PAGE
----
After a lovely day of conversing with animals, we follow it up with a trip to the Berlin Wall and a nearby Holocaust museum the next day. It’s a starkly different outing. Strolling through the museum, I find it impossible to believe that mankind is capable of what happened here. I’m trying not to associate the city with this gut wrenching event, but it’s tough. The city truly feels haunted by the past. Judy and I both agree, it’s palpable.
We get our spirits back up the next day with a lovely dinner at a nearby “country club” (no golf course) that Ruza and Gerhart belong to. They invite a young female musician friend of theirs and we chat about the German independent scene. “It’s a real grind,” she explains. Just like home.
And then there was one...
Waking up on the last morning of our Berlin visit, we are kindly greeted in the living room by our gracious host Gerhart, wearing strictly a white t-shirt and a pair of tight black underwear, pretty much a speedo. He confidently serves us tea with a smile. I know the art world is filled with exhibitions, but… damn. This dude has some serious old guy confidence and Judy and I can’t enough.
Today, the group dissolves entirely, Richard, Betsy and Judy are all heading back to the states and I will be going off into the unknown for the next couple of weeks. I have some time to kill between now and my journey to Asia. Time to milk that free spirit. “How about Prague?” I ponder.
It’s a city I’ve only ever heard tell about, a crown jewel of European architecture and a party destination for surrounding countries. I book my train ticket for a couple hours later.
The group thins out through the morning, each leaving the penthouse for the airport at different times. It’s bittersweet to say goodbye to my American counterparts who’ve been such integral partners in my Euro experience thus far, but I know I’ll see them down the road, somewhere in the world.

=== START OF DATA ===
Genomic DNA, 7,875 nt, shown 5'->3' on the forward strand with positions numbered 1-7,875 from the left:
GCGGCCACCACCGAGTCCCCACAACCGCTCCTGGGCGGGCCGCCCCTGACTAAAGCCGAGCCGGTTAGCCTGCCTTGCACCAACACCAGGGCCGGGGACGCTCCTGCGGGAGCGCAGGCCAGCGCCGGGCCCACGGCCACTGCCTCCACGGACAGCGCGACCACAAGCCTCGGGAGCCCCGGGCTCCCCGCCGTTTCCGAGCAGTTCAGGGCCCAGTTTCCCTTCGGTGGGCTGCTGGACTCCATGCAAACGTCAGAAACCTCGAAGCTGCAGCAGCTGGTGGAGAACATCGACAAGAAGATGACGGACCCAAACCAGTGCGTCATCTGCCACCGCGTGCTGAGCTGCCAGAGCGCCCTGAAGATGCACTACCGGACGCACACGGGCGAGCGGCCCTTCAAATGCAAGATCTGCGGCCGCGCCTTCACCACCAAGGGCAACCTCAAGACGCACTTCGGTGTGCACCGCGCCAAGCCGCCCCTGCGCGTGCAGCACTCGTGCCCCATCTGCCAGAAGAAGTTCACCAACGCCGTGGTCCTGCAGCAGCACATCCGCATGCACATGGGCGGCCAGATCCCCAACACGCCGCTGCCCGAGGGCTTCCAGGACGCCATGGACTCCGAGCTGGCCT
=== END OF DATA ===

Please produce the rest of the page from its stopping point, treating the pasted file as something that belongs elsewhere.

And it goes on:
I’m the last to leave. Ruza, micro manages me out the door one final time and I head to the train station and into God knows what for the next couple weeks.
The German countryside
Boarding the train to Prague, I take a seat next to a group of middle aged German men clearly headed to the city for a weekend of drinking and debauchery. I work on my computer planning more of the trip most of the trip while they graciously offer me beers from their pre-game cooler. I thank them gratefully in their native tongue, “Danke.” Besides my expression of gratitude, our conversation is limited by the language barrier, which makes it hard for me to ask them to turn down the belligerent polka techno music blaring from their Bluetooth speaker. I laugh it off and I put on headphones.
The scenery is lovely. For most of the trip we run parallel with the winding river Elbe which cradles us through rolling hills, dusty forests, tiny German villages and the sprawling city of Dresden. Farther into the ride the land gets more mountainy and rugged. It reminds me of the Appalachians back in the states. As Prague approaches, the land flattens back out becomes more and more painted with hauntingly beautiful Czech architecture. We arrive at the Praha station near the city center where I quickly dissolve into the streets.